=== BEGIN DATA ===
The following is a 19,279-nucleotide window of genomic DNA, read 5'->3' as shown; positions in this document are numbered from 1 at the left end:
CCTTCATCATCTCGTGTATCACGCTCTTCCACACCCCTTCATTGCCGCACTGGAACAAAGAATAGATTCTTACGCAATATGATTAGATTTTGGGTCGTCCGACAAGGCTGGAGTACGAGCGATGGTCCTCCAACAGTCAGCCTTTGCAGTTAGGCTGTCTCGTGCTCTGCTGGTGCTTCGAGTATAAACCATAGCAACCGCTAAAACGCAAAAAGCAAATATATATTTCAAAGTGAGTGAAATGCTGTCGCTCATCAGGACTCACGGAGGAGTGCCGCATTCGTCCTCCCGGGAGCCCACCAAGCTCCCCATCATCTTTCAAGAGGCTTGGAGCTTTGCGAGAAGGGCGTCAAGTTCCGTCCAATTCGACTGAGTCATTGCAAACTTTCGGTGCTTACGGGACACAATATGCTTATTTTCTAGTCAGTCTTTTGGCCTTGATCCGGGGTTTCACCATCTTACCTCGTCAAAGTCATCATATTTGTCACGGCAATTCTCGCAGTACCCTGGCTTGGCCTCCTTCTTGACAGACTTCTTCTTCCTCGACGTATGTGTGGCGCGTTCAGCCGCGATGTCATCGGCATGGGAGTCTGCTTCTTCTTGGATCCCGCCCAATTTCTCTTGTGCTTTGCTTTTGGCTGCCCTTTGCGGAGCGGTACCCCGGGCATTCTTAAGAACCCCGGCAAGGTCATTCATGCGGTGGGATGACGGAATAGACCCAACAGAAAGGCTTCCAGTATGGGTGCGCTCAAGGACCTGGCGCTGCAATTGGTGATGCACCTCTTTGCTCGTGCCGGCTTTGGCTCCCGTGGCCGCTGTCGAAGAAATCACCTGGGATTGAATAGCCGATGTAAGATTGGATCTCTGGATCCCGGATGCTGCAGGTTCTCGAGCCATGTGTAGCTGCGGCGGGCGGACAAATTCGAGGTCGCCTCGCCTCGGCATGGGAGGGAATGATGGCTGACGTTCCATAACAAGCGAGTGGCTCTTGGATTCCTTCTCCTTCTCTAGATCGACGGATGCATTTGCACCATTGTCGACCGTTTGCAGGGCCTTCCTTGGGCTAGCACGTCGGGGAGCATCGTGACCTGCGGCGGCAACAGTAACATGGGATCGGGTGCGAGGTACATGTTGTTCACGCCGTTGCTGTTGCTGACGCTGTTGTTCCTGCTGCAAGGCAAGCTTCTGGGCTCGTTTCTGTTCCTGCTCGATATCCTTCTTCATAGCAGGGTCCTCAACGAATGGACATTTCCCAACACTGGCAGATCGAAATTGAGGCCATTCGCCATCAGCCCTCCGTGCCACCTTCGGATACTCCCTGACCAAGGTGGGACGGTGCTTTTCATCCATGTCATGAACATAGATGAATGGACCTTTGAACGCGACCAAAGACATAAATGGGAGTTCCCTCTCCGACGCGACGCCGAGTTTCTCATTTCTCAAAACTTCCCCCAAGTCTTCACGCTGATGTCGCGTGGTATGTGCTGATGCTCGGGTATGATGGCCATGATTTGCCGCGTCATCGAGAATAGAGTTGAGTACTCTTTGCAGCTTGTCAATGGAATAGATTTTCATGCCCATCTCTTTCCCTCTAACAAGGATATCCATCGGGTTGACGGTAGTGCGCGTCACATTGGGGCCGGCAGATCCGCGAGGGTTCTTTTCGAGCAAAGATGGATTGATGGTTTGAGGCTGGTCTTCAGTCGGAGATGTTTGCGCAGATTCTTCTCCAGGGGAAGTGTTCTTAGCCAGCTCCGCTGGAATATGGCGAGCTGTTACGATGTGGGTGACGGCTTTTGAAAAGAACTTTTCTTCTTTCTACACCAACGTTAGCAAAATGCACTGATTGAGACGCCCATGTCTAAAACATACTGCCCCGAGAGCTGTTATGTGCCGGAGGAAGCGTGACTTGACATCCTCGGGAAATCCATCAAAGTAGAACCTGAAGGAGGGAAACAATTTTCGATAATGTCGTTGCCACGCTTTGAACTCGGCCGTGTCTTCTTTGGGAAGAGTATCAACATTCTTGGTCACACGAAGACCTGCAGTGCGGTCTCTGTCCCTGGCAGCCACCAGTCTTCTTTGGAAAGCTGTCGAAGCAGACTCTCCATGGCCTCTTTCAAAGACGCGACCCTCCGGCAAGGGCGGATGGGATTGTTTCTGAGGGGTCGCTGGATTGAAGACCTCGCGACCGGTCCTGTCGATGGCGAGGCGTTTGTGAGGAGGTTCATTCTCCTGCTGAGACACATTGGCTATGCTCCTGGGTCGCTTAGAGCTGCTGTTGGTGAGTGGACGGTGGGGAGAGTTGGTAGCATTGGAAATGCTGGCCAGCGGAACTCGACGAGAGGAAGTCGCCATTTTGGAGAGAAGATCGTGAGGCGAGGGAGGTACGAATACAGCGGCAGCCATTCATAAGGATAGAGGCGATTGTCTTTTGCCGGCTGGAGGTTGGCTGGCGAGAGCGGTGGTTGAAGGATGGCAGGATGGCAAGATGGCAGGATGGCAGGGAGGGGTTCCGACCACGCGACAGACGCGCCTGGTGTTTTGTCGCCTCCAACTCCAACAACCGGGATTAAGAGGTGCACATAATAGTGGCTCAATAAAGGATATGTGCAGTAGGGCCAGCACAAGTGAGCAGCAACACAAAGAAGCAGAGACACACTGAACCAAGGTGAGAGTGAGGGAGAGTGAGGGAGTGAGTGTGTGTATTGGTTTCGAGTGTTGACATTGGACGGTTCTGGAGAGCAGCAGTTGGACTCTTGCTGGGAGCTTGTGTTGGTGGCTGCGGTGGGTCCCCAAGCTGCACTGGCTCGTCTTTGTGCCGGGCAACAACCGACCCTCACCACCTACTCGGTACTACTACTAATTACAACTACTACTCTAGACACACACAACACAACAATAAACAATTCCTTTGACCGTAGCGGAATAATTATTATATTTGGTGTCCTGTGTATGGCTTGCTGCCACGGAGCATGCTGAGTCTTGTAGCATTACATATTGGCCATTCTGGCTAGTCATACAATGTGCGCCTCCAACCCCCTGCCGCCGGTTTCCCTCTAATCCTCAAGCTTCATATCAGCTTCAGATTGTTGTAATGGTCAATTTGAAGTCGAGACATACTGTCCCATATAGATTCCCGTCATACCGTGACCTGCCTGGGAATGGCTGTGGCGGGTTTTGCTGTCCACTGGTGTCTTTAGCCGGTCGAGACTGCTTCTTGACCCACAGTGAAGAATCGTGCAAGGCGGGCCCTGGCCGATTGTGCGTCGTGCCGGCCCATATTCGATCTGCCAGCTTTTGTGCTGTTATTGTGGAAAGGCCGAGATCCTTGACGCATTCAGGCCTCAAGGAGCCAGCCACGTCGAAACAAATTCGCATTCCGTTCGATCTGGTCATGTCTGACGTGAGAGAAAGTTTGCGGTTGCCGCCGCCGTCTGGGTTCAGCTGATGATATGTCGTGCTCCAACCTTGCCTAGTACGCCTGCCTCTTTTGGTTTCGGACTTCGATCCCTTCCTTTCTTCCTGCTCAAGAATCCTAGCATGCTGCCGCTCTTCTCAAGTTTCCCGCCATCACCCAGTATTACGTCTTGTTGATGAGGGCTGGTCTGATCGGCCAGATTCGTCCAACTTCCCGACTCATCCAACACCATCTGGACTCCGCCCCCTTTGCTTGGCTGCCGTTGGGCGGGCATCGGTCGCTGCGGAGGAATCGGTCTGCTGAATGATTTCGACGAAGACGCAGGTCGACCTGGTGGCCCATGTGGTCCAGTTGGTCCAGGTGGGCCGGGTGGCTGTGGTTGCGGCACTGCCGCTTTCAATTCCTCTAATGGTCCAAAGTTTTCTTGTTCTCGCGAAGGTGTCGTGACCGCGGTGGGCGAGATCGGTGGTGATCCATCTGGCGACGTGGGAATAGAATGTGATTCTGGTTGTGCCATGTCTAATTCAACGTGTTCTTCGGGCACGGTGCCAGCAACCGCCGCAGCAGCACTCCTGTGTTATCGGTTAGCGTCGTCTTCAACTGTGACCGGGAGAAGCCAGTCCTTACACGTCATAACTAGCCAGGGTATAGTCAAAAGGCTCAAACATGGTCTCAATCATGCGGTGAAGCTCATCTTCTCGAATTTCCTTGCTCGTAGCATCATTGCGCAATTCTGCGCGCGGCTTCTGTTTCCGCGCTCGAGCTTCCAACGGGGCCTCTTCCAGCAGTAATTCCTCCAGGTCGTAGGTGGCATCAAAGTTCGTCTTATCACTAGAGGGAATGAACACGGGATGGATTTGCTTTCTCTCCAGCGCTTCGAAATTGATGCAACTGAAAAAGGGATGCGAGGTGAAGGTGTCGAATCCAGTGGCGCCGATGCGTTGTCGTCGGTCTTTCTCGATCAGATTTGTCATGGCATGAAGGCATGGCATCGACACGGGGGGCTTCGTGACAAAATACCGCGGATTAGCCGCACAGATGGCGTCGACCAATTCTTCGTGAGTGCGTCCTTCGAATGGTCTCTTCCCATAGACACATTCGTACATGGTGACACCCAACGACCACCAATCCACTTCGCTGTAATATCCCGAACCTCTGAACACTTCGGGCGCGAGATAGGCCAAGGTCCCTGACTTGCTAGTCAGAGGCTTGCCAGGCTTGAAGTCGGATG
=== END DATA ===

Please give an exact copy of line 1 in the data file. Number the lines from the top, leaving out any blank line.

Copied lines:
The following is a 19,279-nucleotide window of genomic DNA, read 5'->3' as shown; positions in this document are numbered from 1 at the left end: